LINGUIST List 14.3258

Wed Nov 26 2003

Diss: Discourse Analysis: Wilson: 'Transparency ...'

Editor for this issue: Takako Matsui <takolinguistlist.org>


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  1. janetevelyn, Transparency and Spreading of Tense, Aspect, and Mood...

Message 1: Transparency and Spreading of Tense, Aspect, and Mood...

Date: Sun, 23 Nov 2003 23:17:45 -0500 (EST)
From: janetevelyn <janetevelynsbcglobal.net>
Subject: Transparency and Spreading of Tense, Aspect, and Mood...

Institution: University of Texas at Arlington 
Program: Department of Linguistics 
Dissertation Status: Completed 
Degree Date: 2003 

Author: Janet E. Wilson 

Dissertation Title: Transparency and Spreading of Tense, Aspect, and
Mood in Kuche Narrative Discourse

Linguistic Field: Discourse Analysis 

Subject Language: Che (code: RUK)

Subject Language Family: Niger-Congo (code: )

Dissertation Director 1: Robert E. Longacre
Dissertation Director 2: David J. Silva
Dissertation Director 3: Shin Ja Hwang
Dissertation Director 4: Donald A. Burquest

Dissertation Abstract: 

Though clauses of Kuche can be grammatically marked-usually by verb
prefixes or auxiliary verbs-for tense and/or aspect and/or mood (TAM),
in discourse, very few clauses are actually marked for these
categories. Instead, TAM is often marked only once in a stretch of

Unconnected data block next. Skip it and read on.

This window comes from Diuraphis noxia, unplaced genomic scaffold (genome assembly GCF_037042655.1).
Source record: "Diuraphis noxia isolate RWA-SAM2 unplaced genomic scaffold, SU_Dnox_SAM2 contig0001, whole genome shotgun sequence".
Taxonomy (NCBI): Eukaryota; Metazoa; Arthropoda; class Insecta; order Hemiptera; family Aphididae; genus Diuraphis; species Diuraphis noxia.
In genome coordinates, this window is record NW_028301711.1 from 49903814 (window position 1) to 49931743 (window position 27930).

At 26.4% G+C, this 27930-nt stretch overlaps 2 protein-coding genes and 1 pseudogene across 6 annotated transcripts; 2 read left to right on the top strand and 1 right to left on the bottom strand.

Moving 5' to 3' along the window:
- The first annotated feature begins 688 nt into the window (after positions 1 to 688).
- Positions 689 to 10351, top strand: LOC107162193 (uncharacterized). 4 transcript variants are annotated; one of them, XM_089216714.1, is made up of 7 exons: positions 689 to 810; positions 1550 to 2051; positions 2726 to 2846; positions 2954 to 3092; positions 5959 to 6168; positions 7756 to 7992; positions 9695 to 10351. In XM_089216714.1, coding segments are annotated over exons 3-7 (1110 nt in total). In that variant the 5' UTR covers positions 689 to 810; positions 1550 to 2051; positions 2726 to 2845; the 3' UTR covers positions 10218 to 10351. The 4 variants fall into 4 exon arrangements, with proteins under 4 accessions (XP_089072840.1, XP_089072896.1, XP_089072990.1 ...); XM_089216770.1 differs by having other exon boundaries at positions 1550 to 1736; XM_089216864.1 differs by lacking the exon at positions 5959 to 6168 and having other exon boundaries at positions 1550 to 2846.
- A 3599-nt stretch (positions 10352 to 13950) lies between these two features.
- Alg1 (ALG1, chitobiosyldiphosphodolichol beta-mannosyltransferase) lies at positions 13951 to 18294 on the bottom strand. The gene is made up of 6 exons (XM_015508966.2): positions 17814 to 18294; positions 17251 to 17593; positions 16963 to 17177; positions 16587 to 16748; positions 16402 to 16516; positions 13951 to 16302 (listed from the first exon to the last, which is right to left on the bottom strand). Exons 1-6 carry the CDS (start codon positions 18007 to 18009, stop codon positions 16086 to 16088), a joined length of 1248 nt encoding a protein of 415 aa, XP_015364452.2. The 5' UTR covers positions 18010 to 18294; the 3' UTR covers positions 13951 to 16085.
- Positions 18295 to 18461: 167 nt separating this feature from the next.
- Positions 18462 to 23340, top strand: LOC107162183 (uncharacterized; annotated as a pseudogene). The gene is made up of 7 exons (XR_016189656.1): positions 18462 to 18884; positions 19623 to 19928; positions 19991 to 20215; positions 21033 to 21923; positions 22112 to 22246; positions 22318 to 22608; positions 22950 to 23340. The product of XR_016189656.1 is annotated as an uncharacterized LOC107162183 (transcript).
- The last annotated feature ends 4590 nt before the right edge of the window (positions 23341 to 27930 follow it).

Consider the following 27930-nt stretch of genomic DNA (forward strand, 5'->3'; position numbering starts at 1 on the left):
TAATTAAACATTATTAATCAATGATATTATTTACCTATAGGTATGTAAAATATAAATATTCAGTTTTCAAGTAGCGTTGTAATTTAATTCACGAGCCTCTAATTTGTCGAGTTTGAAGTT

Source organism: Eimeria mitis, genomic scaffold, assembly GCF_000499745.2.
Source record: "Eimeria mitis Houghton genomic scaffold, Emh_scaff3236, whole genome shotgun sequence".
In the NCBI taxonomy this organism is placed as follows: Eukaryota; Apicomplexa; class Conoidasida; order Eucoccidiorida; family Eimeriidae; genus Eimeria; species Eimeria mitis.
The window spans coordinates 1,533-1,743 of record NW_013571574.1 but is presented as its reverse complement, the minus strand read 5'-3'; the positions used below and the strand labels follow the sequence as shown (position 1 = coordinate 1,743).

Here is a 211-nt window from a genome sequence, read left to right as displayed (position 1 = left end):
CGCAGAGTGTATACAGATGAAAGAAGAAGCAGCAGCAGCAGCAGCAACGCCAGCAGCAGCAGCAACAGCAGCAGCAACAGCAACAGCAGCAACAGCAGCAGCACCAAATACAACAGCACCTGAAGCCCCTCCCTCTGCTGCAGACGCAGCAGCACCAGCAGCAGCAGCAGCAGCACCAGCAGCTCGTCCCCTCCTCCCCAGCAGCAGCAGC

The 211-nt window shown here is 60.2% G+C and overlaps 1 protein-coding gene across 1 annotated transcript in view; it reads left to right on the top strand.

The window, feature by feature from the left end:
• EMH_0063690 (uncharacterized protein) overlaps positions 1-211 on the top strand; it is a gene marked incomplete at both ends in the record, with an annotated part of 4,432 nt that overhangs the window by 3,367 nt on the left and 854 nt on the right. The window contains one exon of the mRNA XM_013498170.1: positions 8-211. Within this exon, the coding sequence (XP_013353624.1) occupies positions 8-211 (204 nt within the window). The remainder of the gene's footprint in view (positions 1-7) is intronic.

text and is assumed to apply to every subsequent clause up to a
delimiting construction. This paper describes how certain grammatical
indicators of TAM are used in Kuche narrative discourse.

Four chapters of an oral history and one folk tale are tabulated for
the frequency of various TAM markings and interpretations. Number
grids and bar graphs indicate how the grammatical markings correlate
with the interpretations. The tabulation reveals that most clauses in
the narratives are totally unmarked for TAM, but these unmarked
clauses are not interpreted uniformly. In narratives that begin with
several clauses marked Perfective (by the verbal prefix ni-), most
clauses are interpreted as past perfective. In narratives that begin
with Perfective marked clauses (ni-) and Habitual marked clauses (verb
prefix ta-), most clauses are interpreted as past habitual. Clauses
of conversation and story dialog are tabulated in a similar fashion
and compared, on the one hand, with past perfective narratives and, on
the other hand, with past habitual narratives. Three distinct
patterns of use are observed.

A formal model for interpreting the TAM of Kuche clauses in narrative
is developed based on the five tabulated narratives plus five other
texts previously recorded and analyzed for other papers. In simple
terms, clauses of a narrative are like transparent layers of TAM
meaning, allowing the interpretation of early (marked) clauses to show
through. Some of the layers add further meaning, some add zero
meaning, but most do not obscure the TAM indicated earlier in the
text.
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